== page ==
Arduino with battery back-up

Hello,

I've researched for a good half day on this topic, I have found lots of information about it and found out this is very possible and would like to dive into this. I just wanted to bring up my own forum topic to ask questions specifically about the idea of powering my Arduino mega with the typical D/C jack then having run an alternate power as back up, to test out potential power outages and what not.

Ideally, I would like to know if I have any restrictions to using a mega and ethernet shield with this.

Also, I plan on using based on research, Battery Booster. I'm looking for advice, input, details I should be considering. I need help also discovering an idea on what circuit or logic I need to use to toggle the power sources.

Thanks in advance for any suggestions or tips.

While not nearly as small, I use one of these to power my Yun. It is about the same size as my plastic enclosure the Yun lives in. (Idk, like 3"x3"x1"?)

It has USB power in and USB power out. It charges itself and powers external devices when it sees power input, otherwise it just powers external devices. So far it has provided me with hours of Yun time, and the indicators still show 100% charge. It is overkill for me but so damn convenient to have less cords on the desktop when programming and experimenting.

I know my link shows it as being spendy, but there are ENDLESS alternatives at all ranges of pricing. This one I actually got free when ordering a monitor.

–Dan

Although this is very cool, I like the idea. I'm open to a variety of price range as I'm in an explore stage of my project but I'm also concerned on how I will be able to toggle between my main power supply which is the 9v Dc Jack plugged in, Versus when i need the battery power to kick in. If both power sources are plugged in does the Arduino know which source to draw the power from? Will there be issues?

The product I linked to would be transparent to the arduino. There is no manual toggling. The battery pack is essentially ALWAYS powering the arduino, and only sometimes being charged (when you are powering it from a wall wart or USB port). Do you have a UPS for your computer? Imagine a tiny 5V version of that.

–Dan

So productively this product it sitting between my constant voltage being powered and recharged and if i lose power from my outlet say, this pack will keep power running through my arduino until the battery dies basically?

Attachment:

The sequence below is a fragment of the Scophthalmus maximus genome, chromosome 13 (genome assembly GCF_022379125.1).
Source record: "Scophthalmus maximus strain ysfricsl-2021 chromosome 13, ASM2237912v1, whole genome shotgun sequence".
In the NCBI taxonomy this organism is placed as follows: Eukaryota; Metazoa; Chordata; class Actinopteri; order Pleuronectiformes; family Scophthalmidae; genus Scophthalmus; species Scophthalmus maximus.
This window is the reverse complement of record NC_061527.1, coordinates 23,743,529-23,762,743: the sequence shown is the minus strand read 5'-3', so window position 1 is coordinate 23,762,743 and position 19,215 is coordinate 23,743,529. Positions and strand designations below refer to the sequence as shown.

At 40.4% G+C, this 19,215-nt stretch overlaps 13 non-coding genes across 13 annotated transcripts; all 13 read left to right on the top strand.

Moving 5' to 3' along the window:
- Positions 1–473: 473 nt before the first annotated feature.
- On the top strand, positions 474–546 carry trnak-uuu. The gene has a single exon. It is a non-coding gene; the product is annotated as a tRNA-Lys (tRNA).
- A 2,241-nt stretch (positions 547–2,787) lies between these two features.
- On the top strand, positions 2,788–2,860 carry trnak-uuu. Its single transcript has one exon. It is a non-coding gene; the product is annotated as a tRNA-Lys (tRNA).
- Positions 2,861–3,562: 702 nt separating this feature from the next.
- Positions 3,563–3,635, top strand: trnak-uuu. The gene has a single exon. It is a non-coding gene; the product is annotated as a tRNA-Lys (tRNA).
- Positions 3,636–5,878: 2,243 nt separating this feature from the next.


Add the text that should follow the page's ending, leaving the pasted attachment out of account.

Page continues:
TLuck: So productively this product it sitting between my constant voltage being powered and recharged and if i lose power from my outlet say, this pack will keep power running through my arduino until the battery dies basically?

Exactly.

Theoretically, the Arduino favours DC jack power over USB power (if >7.2volt). It has an onboard mosfets to automatically switch between DC and USB sockets. Practically, I have heard of problems there. Time to dissect my Mega. Leo..

Edit: Measured things. Hope I have done it right. My Mega (other ones could be different) switches to DC socket power when that is more than 7volt. The onboard mosfet stops any current TO the USB socket. But does not stop current FROM the USB. When USB voltage is slightly higher (>0.1v) than the onboard's 5volt, it STILL USES the USB power.

dankgus -

Can you tell me how much that newegg unit weighs?

jboyton: dankgus -

Can you tell me how much that newegg unit weighs?

I just put it on my kitchen scale. 261g including the little 6" USB cable cable. It's rated at 10400mah so it's pretty serious overkill for what I am using it for.

dankgus:
I just put it on my kitchen scale. 261g including the little 6" USB cable cable. It’s rated at 10400mah so it’s pretty serious overkill for what I am using it for.

Thanks, 261g = 9.2oz. 50Wh is about the capacity I need. Any idea what the battery technology is? I need something that is cold tolerant as well as reasonably light.

I have no idea what battery technology it is using. I'll look close this evening to see if there is any indication on the outside of the housing or manual, and also if I can easily pop the end cover off.

--Dan

No indication on the device or in the manual. Here is the actual manufacturers page. Scroll down and it says the batteries are "LG grade A Li-ion polymer cell".

Thanks for taking the time to find that. I appreciate it.